Watch: Sen. Warren grills FTA administrator on state of MBTA

“Prioritizing safety and service should not be ‘either, or,’ it should be ‘both, and.'”

Federal Transit Administration administrator Nuria Fernandez, with Vice President Kamala Harris, speaks at the Eisenhower Executive Office Building n Washington in March. AP Photo/Manuel Balce Ceneta

After a number of recent incidents, including deaths, on the T, the MBTA has come under increased federal scrutiny, with the Federal Transit Administration (FTA) sending a letter to General Manager Steve Poftak raising concerns about “ongoing safety issues.”

And this week, Senator Elizabeth Warren dug into these concerns, and more, in a meeting of the Senate Committee on Banking, Housing, and Urban Affairs. 

The letter the FTA sent on April 14 said the organization would be assuming “an increased safety oversight role of the MBTA system,” which includes conducting inspections and gathering data to help the MBTA become a safer institution. At the committee hearing July 12, Warren interrogated Nuria Fernandez, administrator for the Federal Transit Administration, on the issues with the MBTA.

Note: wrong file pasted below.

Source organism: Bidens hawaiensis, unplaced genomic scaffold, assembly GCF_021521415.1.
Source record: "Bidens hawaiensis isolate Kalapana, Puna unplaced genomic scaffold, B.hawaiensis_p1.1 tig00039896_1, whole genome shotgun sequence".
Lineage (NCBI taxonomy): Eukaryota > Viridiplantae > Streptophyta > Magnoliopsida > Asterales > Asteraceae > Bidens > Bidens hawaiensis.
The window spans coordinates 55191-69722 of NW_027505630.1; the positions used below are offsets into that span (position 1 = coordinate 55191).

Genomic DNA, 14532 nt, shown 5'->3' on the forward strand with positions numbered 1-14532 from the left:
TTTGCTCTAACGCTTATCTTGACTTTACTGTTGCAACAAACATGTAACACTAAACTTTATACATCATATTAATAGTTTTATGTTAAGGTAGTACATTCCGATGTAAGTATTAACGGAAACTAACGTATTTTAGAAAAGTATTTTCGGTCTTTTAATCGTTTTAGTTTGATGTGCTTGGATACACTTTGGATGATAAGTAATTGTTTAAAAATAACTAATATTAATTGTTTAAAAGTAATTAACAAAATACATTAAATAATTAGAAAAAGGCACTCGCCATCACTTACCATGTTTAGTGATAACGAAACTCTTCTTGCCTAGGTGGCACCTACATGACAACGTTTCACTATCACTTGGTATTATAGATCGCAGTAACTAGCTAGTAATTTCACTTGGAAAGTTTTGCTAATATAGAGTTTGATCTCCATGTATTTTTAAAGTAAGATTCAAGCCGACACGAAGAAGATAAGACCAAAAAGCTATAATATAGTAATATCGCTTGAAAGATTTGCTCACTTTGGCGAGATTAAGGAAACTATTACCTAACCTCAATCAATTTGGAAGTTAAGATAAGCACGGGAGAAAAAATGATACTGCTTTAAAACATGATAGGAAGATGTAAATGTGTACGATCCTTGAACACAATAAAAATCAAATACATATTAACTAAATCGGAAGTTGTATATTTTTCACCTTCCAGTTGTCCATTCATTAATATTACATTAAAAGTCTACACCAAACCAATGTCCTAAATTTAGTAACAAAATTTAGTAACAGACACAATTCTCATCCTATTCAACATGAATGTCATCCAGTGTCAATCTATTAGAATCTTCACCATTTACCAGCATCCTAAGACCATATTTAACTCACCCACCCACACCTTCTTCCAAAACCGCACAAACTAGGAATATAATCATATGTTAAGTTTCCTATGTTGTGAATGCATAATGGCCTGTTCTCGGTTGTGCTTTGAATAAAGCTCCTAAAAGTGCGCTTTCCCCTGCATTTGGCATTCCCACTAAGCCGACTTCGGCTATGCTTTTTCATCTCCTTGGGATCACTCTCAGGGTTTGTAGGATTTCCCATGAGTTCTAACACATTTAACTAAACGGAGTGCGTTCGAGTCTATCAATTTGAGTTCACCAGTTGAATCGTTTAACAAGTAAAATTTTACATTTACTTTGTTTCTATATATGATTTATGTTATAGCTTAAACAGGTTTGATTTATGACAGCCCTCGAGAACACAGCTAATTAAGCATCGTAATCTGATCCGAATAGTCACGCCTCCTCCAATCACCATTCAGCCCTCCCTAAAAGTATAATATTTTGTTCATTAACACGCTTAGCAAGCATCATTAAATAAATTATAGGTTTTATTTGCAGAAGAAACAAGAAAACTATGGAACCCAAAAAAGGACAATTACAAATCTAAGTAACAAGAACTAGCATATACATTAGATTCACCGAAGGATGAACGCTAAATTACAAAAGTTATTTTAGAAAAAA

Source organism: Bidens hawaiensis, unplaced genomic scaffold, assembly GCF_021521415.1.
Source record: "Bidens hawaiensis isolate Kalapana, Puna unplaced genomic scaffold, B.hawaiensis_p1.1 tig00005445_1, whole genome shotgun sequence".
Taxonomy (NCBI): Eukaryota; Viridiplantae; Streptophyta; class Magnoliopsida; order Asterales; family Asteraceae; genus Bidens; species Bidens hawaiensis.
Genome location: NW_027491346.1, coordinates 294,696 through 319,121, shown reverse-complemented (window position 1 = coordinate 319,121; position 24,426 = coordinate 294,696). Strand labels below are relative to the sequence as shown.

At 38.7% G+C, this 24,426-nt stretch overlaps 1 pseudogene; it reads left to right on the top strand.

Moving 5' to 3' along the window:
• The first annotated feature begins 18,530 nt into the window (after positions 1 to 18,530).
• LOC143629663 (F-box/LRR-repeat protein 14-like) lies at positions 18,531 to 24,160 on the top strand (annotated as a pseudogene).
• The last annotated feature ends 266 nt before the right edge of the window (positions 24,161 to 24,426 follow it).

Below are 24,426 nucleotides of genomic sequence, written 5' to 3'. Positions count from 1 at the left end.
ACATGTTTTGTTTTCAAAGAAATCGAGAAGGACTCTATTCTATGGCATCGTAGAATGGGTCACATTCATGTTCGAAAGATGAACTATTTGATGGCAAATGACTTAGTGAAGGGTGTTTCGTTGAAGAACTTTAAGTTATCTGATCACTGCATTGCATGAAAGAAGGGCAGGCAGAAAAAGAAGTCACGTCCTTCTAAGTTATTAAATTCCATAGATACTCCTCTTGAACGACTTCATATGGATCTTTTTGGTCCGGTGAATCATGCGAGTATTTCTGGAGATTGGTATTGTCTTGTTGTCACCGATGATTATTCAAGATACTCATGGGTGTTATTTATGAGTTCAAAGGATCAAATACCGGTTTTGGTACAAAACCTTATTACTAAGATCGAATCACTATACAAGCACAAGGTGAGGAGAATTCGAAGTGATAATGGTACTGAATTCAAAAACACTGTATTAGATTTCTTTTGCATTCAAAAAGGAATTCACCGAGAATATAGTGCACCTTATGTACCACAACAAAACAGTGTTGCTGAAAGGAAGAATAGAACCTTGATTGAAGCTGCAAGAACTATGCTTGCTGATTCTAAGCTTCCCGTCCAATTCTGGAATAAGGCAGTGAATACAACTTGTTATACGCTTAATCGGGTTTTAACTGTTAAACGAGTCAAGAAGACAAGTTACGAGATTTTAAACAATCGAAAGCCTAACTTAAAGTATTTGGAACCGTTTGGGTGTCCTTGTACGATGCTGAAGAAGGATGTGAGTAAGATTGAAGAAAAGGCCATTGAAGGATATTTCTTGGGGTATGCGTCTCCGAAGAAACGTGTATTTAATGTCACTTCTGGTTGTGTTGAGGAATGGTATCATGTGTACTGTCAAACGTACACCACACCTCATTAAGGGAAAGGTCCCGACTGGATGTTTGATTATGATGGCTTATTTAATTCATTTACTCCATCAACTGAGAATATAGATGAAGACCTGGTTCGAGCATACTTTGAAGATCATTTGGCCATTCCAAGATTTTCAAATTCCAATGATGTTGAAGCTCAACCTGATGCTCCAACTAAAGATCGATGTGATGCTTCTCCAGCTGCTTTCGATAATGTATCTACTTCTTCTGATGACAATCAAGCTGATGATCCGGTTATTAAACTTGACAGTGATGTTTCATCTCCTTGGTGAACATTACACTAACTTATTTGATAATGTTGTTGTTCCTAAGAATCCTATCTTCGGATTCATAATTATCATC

Warren agreed with the conclusions the FTA made in the letter, but pushed for Fernandez’s administration, which aims to “improv[e] America’s communities through public transportation,” to do more.

Warren quizzed Fernandez on how it could be possible that the MBTA even reached this point, and how the FTA would get it back on track. Fernandez asserted that she recognized the issues and emphasized that the MBTA’s lack of safety is something the FTA is taking seriously. 

She promised a report is coming in August with the safety management inspection findings that will inform how the MBTA can improve. 

“Prioritizing safety and service should not be ‘either, or,’ it should be ‘both, and,’” Warren said.  

Warren suggested that investing in electrification of the system, though expensive, would benefit the MBTA and solve many of these issues with just one change. Using electric trains and buses in place of the vehicles currently used by the MBTA would help with creating jobs, improving service, and reducing maintenance costs, said Warren.

Fernandez agreed that even with the increased costs of electrification, it would be helpful in the long run. 


“I know it’s not going to be easy, but we have to use every tool in the tool box to avert these disasters and give Massachusetts residents the first-class infrastructure they deserve,” Warren said.

Watch the full exchange here:


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